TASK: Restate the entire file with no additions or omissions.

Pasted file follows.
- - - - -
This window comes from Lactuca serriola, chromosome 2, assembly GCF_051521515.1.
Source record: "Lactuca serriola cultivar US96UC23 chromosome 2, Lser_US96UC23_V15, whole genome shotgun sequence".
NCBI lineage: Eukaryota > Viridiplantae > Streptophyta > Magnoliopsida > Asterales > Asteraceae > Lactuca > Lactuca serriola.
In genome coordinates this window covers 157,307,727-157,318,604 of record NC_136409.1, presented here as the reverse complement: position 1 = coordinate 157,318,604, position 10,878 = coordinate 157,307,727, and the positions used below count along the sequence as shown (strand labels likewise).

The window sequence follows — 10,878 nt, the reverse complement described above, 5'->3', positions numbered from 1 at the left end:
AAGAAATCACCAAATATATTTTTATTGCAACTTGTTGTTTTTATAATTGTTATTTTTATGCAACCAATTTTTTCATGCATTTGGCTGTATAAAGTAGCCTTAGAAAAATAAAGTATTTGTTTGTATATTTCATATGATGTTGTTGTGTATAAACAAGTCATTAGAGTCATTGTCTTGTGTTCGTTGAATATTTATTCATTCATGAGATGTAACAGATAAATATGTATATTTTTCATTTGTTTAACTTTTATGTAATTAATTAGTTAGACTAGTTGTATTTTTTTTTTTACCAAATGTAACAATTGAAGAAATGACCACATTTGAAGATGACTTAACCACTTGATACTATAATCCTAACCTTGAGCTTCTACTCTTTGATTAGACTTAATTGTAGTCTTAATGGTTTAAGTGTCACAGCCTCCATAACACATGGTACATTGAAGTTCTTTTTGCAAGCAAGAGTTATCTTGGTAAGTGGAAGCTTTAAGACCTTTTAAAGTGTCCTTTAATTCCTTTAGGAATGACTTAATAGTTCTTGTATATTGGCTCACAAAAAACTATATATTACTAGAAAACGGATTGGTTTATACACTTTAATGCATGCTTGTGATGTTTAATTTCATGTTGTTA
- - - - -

This window comes from Lactuca serriola, chromosome 2, assembly GCF_051521515.1.
Source record: "Lactuca serriola cultivar US96UC23 chromosome 2, Lser_US96UC23_V15, whole genome shotgun sequence".
NCBI lineage: Eukaryota > Viridiplantae > Streptophyta > Magnoliopsida > Asterales > Asteraceae > Lactuca > Lactuca serriola.
In genome coordinates this window covers 157,307,727-157,318,604 of record NC_136409.1, presented here as the reverse complement: position 1 = coordinate 157,318,604, position 10,878 = coordinate 157,307,727, and the positions used below count along the sequence as shown (strand labels likewise).

The window sequence follows — 10,878 nt, the reverse complement described above, 5'->3', positions numbered from 1 at the left end:
AAGAAATCACCAAATATATTTTTATTGCAACTTGTTGTTTTTATAATTGTTATTTTTATGCAACCAATTTTTTCATGCATTTGGCTGTATAAAGTAGCCTTAGAAAAATAAAGTATTTGTTTGTATATTTCATATGATGTTGTTGTGTATAAACAAGTCATTAGAGTCATTGTCTTGTGTTCGTTGAATATTTATTCATTCATGAGATGTAACAGATAAATATGTATATTTTTCATTTGTTTAACTTTTATGTAATTAATTAGTTAGACTAGTTGTATTTTTTTTTTTACCAAATGTAACAATTGAAGAAATGACCACATTTGAAGATGACTTAACCACTTGATACTATAATCCTAACCTTGAGCTTCTACTCTTTGATTAGACTTAATTGTAGTCTTAATGGTTTAAGTGTCACAGCCTCCATAACACATGGTACATTGAAGTTCTTTTTGCAAGCAAGAGTTATCTTGGTAAGTGGAAGCTTTAAGACCTTTTAAAGTGTCCTTTAATTCCTTTAGGAATGACTTAATAGTTCTTGTATATTGGCTCACAAAAAACTATATATTACTAGAAAACGGATTGGTTTATACACTTTAATGCATGCTTGTGATGTTTAATTTCATGTTGTTA